UK box office is up 2% year-on-year and has surged past £1bn but attendance figures remain static.


Worldwide box office is on the rise but challenges remain in a saturated theatrical market, according to Lucy Jones of data analyst ComScore and David Hancock of research firm IHS.

Speaking at today’s (Nov 24) Screen Film Summit at Picturehouse Central in London’s West End, the two executives highlighted that the growing number of films produced and released is not correlating with demand.

This year will see close to 900 films distributed theatrically in UK cinemas, a record figure that equates to an average of 16 films per week.

“Even if you went twice a day you would not see every film that is released,” added Jones.

Admissions have remained relatively static over the last decade at an average of 2.7 visits per person per year. This has led to the highest-profile theatrical releases garnering a greater market share.

“The top 40 releases [by box office gross] took a higher share of the box office in 2015 than ever before, that’s been a pattern of the last few years,” commented Jones, illustrating her point with the statistic that Star Wars: The Force Awakens took almost 10% of the UK’s entire box office takings in 2015.

However, the overall picture continues to look healthy for UK cinemas, at least in part due to a continued rise in ticket prices. After a record-breaking 2015, this year has seen takings pass £1bn in record time.

Breaking out

Blockbusters are dominating the release calendar but average box office takings for films outside of the top 40 releases fell from £600k in 2005 to £430k in 2015.

Foreign-language films have been squeezed out, with a consistent drop off over the last ten years seeing foreign-language releases (excluding Bollywood) take just 0.9% of total box office (2.2% including Bollywood).

In 2005, foreign-language titles grossed £18m in the UK. That was down to £8.7m in 2015.

There are signs of recovery, however. This year foreign releases have already grossed £9.5m, with four releases already passing the £500k mark – Julieta, Victoria, Son Of Saul, and Pitbull New Orders – in contrast with just two least year.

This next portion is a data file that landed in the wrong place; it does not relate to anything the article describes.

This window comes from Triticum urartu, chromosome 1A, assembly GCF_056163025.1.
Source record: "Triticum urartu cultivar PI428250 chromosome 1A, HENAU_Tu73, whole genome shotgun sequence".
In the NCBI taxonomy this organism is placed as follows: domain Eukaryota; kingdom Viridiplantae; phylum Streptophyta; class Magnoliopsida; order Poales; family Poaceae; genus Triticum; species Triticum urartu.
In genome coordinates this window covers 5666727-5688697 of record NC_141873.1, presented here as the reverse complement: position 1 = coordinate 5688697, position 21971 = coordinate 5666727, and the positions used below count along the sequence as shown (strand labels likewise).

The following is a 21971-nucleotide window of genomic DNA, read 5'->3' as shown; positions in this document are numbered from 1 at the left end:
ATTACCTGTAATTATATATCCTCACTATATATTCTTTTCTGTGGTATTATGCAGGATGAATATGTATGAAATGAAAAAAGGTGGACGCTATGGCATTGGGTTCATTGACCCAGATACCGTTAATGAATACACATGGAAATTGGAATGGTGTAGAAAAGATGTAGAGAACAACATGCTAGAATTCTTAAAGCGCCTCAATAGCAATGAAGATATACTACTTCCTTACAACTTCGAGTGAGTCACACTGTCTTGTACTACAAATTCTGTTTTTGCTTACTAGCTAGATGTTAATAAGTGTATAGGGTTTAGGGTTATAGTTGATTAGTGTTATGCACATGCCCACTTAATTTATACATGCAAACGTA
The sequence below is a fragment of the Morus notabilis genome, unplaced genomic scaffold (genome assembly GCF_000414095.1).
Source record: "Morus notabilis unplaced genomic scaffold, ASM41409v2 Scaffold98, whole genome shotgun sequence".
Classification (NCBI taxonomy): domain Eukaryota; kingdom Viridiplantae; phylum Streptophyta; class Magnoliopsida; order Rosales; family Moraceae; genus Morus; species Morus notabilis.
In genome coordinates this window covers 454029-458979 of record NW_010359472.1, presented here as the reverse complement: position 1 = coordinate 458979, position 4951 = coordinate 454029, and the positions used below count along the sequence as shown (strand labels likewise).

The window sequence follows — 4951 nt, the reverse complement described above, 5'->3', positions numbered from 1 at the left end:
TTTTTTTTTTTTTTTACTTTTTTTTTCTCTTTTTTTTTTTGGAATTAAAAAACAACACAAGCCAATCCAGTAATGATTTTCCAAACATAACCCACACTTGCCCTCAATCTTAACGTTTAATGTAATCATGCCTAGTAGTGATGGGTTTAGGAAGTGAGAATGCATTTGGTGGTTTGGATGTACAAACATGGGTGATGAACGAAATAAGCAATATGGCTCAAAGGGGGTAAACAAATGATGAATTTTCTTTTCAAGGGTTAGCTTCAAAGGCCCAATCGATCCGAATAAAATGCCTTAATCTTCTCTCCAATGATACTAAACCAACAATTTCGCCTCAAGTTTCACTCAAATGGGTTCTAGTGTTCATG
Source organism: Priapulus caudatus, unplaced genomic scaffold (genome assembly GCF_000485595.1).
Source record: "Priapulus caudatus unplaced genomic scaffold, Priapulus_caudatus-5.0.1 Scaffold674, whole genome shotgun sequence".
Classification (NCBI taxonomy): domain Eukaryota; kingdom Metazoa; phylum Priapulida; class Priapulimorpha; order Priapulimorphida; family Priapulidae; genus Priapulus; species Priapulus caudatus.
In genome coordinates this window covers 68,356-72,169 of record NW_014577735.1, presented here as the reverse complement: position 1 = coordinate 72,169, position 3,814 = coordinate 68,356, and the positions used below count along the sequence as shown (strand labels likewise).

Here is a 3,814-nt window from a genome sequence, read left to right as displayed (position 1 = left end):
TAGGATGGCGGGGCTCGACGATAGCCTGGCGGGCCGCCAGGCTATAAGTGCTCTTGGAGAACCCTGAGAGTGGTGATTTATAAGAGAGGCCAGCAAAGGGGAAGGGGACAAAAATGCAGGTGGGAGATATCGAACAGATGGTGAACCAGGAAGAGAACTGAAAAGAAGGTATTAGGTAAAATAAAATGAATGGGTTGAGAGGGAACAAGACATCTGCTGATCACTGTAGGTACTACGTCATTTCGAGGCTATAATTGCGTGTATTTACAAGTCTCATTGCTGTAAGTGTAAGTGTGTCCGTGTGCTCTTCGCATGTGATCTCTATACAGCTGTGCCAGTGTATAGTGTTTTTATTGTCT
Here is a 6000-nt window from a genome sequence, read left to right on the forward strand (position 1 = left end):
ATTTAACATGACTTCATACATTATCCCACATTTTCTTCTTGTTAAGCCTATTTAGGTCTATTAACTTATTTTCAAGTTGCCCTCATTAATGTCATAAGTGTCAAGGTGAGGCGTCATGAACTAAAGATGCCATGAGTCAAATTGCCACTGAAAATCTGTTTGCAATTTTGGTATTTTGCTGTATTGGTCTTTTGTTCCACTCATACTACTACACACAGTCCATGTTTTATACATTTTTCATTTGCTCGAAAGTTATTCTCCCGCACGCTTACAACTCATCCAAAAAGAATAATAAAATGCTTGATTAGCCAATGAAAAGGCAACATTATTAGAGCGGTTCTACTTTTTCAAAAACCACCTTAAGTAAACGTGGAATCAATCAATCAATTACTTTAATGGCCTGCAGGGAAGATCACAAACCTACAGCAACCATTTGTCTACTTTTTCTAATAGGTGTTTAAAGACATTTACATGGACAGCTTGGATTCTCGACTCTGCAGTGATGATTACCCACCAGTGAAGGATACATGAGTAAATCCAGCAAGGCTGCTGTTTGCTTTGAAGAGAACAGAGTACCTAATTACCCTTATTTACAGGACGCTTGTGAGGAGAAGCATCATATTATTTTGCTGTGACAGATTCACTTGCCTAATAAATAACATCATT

A high-profile director and awards success are the keys to foreign films breaking out, commented Jones.

The Grey Pound

Releases aimed at older audiences - a market which has flourished in recent years - are also challenged by the sheer wealth of content on offer. “Older audiences take longer to find films, and it’s a challenge for exhibitors to keep films on screens with so much content around,” said Jones, “It’s about finding the right slot for your film.”

New tech

Jones pointed out that demand for the 3D format has been steadily diminishing. In 2010, 27.8% of takings at the UK box office were from from 3D films, but that decreased to 12.1% in 2015 and currently stands at 9.3% in 2016.

She added that 3D releases still work for certain titles, highlighting The Jungle Book this year, which performed well in 3D, but the lesson to be learned from that boom and bust culture was that selecting the right titles for the technology was crucial.

“We need to learn the lesson for the next round of technolocy – like Virtual Reality – people are not going to adopt it for the sake of it, you need to serve up good quality product,” she said.

Asia domination

David Hancock predicted that “Asia will soon dominate global box office” due to the rapid building of cinema screens and the spending power of its major film companies, and that the dominance of Asian markets “will fundamentally alter the nature of film content”.

“Asian markets will account for 40% of the world’s box office by 2019,” he said, adding that “China is set to become the world’s largest box office market by 2018.”

He noted that as of November 16, China’s number of cinema screens has exceeded the total number in the US.

Hancock highlighted that after recent Wanda deals including the purchase of Odeon & UCI Cinemas (via American chain AMC, which it has a controlling stake in) and Legendary Entertainment, as well as pacts with companies including IMAX and Sony, the Chinese giant will operate 8.1% of cinema screens across the globe, representing 15% of total global box office.